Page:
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Who / What is a Panjumbie?

 

If you are not from the Caribbean you probably wondering who or what a panjumbie is.  The term has two parts:  Pan and Jumbie.

Pan refers to the musical instrument, the pan or steelpan.  In many parts of the world, particularly in the United States, a steelpan is often called a steel drum.  Steel drums are one of the most recent acoustic musical instrument inventions.  The instruments were invented in Trinidad, an island in the Caribbean, in the late 1930s and early 1940s.  Much of the early development of the instrument was done by what some might refer to as disadvantaged young people who wanted to make music but could not afford to purchase "professional" instruments.  Nowadays, quality pans are made by highly skilled and trained "pan tuners" and cost as much as or more than many other instruments.

Pan has spread all over the world, both with the migration of "pan players," and with the interest of people who traveled to Trinidad (and later anywhere pan was played) and brought back the desire to enjoy the instrument when they returned home.  Watch this site for more on the instrument and its history, soon to come.

The word "Jumbie" is of African derivation.  In Trinidad, it has historically referred to a spirit, sometimes malevolent in nature.   When someone becomes deeply involved in a particular activity, Trinidadians will say "Ay, the jumbie bit you," meaning you are "hooked" on that activity.  Thus a person deeply involved in steelpan is often referred to as a "panjumbie."  There are many of us.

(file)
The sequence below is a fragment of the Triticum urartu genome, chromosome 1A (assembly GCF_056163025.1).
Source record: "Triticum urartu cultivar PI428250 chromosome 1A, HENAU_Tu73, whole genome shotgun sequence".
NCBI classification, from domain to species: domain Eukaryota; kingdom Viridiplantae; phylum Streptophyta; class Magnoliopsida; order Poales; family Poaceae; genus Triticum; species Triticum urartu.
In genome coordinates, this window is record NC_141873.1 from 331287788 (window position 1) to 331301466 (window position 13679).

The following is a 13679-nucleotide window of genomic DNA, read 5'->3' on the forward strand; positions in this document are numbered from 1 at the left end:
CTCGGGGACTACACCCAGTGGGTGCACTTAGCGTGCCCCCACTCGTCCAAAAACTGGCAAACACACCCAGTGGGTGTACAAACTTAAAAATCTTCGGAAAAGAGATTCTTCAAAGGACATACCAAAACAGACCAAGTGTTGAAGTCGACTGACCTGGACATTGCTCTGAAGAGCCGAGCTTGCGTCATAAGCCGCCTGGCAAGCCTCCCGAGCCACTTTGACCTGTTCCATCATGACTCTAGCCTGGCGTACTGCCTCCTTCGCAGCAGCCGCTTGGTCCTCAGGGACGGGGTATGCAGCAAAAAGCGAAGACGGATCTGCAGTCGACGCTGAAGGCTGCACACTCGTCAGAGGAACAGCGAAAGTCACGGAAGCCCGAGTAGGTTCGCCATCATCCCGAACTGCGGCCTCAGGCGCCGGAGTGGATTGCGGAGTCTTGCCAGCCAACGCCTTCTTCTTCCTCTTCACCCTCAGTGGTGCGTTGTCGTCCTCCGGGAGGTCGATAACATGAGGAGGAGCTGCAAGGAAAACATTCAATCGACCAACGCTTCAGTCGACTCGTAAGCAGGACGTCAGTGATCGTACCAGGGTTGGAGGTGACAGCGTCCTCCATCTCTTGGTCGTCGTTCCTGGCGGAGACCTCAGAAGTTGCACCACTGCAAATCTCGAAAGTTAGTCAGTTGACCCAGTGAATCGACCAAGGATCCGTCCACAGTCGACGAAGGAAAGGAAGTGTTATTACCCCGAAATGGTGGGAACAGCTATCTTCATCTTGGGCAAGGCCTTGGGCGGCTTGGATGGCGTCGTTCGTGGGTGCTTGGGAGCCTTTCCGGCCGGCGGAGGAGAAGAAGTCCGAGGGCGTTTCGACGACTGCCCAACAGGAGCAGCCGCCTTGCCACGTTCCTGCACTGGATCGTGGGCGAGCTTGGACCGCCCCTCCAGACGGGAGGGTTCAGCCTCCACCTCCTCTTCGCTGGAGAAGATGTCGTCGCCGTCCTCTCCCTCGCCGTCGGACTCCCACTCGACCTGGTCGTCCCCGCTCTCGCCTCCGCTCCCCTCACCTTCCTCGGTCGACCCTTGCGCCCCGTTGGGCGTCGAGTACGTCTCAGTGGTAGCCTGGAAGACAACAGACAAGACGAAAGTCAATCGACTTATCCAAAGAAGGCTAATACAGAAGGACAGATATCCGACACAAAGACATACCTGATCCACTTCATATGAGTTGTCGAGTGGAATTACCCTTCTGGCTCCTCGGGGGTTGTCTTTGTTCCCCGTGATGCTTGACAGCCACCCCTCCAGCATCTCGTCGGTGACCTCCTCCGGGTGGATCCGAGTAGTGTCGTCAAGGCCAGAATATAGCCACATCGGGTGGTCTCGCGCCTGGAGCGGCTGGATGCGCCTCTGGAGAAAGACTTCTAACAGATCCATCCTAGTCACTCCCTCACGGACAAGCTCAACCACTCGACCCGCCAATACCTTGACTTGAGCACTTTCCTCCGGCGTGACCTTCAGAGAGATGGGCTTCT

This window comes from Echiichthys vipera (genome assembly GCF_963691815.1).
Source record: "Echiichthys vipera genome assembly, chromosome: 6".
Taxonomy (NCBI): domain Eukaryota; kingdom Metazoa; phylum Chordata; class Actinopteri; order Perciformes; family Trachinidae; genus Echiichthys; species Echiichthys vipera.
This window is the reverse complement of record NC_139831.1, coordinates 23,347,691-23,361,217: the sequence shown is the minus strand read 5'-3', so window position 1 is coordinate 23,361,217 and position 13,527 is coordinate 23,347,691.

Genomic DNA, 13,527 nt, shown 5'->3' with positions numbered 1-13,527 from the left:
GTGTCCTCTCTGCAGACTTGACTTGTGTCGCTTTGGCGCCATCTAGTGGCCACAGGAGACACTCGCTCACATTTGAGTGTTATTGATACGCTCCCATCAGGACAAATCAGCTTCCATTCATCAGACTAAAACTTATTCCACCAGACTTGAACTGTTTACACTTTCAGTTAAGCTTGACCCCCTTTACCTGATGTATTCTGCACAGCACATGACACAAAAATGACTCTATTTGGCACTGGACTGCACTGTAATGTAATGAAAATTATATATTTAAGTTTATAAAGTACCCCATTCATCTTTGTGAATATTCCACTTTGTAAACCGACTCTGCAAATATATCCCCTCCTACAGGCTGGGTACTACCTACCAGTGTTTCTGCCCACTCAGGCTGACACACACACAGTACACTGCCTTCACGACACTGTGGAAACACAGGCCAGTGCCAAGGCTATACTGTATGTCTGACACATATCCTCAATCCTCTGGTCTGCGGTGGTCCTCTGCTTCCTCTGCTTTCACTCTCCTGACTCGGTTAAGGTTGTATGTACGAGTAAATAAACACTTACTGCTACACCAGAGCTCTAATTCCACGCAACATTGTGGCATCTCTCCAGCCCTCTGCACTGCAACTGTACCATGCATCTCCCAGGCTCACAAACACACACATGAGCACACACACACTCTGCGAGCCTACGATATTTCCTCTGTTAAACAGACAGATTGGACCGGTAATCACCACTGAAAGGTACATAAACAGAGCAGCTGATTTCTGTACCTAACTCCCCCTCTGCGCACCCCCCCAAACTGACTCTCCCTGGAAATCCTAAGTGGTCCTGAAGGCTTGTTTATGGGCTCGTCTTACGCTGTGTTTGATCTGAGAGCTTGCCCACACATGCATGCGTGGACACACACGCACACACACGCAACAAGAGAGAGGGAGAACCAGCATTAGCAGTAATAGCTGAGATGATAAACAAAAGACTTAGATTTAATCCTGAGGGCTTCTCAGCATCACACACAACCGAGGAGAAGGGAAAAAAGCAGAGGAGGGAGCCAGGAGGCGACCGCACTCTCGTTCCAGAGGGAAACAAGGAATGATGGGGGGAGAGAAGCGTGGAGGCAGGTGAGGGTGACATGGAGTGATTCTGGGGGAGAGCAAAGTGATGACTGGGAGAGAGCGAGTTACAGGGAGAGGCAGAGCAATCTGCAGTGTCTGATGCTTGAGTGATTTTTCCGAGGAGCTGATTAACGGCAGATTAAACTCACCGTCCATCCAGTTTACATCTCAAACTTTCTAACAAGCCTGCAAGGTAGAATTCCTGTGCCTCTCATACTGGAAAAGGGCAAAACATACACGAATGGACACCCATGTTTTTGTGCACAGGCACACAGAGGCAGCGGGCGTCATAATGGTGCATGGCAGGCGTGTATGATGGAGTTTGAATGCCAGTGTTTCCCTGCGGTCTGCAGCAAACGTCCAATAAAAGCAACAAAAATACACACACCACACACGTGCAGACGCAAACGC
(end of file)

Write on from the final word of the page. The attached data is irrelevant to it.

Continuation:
Most pannists have traditionally been taught the music they play by rote.  The leader or arranger dictates the notes or demonstrates them on a pan, and the pannists play them, over and over, until they have learned the whole song. 

I do not play the pan.  I can't keep a beat and consider myself "rhythmically challenged."  At my age, by the time the arranger has given out the fifth note, I've forgotten the first note.   I know where the notes are on a frontline pan and can play the scales. Just don't ask me to play a melody! 

I've been involved with pan in many other ways.  Ever since the jumbie bit me, I have enjoyed listening to pan music, particularly when performed live.  There is something about the energy, the vibes, the spirit of a live pan performance that catches me. And I'm not talking just about a solo musician.  Steelpan comprises a whole family of instruments playing  melody, harmony and bass line.  A steel orchestra may comprise of a few to more than 100 musicians playing together.  Whenever pannists have a concert that I can attend, I do.

I am also involved in pan "behind the scenes,"  I have worked with a number of steel orchestras, transporting musicians to rehearsals and gigs, organizing the "panyard" (rehearsal space), assembling and dismantling the racks that hold the instruments. You name it, I've done it, as long as it doesn't involve playing a pan!  I leave that to my very talented musician friends. 

Most recently many of these efforts have been with the Adlib Steel Orchestra, from Uniondale, Long Island, NY, whose panyard is a few miles from where I live.  The photograph at the top of this page is of Adlib performing at the 2014 Brooklyn Panorama competition.


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